Strategies for Effective Revenue Cycle Automation – Start Small

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Automation in the health care revenue cycle continues to be top of mind for executive leaders looking to streamline operations and make up for the ongoing staffing shortages that are a major issue in health care. They recognize that technology is the answer, but unfortunately the answer is not that simple.

Many organizations have had failed automation attempts. And it has happened for a variety of reasons including choosing to automate already broken processes, adopting an “automate everything” approach which was doomed for failure from the start, or not making automation decisions based on data that would lead to incremental success for their organization while also providing quantifiable ROI. In addition, many organizations are in a ‘once bitten, twice shy’ situation due to a failed vendor partnership that overpromised and underdelivered.

KLAS, a prominent market research firm, just released their latest findings on the top priorities as well as barriers to automation in 2024. The findings are no surprise.

If you think about denials that occur for missing itemized bill as an example, it is an ideal candidate for automation. By looking at the data and understanding specific payer policies it can be easily determined where there are high volume denials for this reason, coupled with the fact that the payer requires an itemized bill for all claims with billed charges greater than $50K. Starting small and automating a single distinct process and payer allows organizations to succeed and then expand their strategy.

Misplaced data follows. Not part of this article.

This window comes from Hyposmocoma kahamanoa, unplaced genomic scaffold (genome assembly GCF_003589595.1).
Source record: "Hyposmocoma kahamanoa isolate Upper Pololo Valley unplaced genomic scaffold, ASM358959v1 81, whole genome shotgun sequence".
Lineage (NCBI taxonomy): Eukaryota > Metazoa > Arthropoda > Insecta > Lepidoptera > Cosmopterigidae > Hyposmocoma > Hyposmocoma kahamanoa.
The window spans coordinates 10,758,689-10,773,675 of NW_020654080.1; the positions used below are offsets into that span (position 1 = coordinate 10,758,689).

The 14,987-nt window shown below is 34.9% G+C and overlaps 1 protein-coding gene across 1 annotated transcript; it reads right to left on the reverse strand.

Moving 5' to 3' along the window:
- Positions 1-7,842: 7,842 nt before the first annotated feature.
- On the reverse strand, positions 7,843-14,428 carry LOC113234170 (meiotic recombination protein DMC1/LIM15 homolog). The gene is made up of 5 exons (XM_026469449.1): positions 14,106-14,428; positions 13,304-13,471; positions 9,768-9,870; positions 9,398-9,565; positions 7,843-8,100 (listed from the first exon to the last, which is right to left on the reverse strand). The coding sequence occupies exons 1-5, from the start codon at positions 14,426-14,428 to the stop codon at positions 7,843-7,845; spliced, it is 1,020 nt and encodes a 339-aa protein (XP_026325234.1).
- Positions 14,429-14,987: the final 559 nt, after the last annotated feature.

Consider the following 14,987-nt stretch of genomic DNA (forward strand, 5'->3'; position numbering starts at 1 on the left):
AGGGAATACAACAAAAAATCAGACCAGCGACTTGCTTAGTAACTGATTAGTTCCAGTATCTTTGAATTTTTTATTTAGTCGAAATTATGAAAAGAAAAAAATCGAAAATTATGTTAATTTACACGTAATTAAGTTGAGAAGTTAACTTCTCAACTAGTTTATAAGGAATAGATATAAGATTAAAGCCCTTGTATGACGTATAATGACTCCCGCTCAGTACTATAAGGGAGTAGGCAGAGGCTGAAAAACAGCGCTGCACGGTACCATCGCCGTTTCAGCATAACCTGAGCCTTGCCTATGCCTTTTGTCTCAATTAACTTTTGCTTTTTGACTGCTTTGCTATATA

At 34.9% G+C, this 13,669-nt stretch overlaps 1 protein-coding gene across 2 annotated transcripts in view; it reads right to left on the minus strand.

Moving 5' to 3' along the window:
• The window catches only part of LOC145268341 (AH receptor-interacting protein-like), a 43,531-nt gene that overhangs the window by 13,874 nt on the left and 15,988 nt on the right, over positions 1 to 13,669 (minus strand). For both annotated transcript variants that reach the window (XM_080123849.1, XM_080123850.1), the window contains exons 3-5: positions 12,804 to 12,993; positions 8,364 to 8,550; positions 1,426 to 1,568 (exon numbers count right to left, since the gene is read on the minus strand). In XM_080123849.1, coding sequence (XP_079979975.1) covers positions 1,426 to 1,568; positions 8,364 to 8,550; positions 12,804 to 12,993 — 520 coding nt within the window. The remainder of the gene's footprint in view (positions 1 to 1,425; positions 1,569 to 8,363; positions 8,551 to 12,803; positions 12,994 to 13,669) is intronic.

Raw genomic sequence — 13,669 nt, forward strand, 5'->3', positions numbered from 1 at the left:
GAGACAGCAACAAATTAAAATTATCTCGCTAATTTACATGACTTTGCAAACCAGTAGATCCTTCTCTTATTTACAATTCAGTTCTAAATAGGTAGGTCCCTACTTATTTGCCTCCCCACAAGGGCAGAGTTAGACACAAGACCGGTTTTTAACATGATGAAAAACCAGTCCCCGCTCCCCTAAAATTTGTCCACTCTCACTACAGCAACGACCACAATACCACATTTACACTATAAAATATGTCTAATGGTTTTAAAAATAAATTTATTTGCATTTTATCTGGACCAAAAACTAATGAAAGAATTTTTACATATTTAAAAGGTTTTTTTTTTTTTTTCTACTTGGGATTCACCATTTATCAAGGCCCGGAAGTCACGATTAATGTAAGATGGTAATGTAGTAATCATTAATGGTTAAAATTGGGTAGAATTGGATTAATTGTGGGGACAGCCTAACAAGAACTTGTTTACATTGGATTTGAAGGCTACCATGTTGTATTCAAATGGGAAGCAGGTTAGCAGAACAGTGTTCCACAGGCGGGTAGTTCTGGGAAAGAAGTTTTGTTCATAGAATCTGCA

But the approach is not without barriers. Operating margins across the country in health care are still razor thin and the cost of automation is sometimes simply too high. Automations are not a one-time cost. Bots break. They require ongoing maintenance and monitoring as portals change to prevent failure. And there are so many competing priorities that revenue cycle teams that are already understaffed just may not have enough hours in the day to tackle yet another project. Finally, based on CFO guidance there is reluctance to sign any vendor agreement that doesn’t have a guaranteed ROI.

The good news is that done correctly, automations do work and can bring tremendous operational efficiency and value. They are a necessary tool in the revenue cycle toolbox that helps solve today’s challenges. Success lies in starting small, adopting a data driven strategy and partnering with a vendor that has a proven track record for delivering hard ROI around automation.

Interested in learning more? The team at VisiQuate is focusing on how we can help hospitals optimize their revenue cycle management. Visit our Revenue Cycle Playbook for step-by-step plays to help you stay on top of the ever-changing landscape of healthcare revenue cycle, or contact us to schedule a demo.

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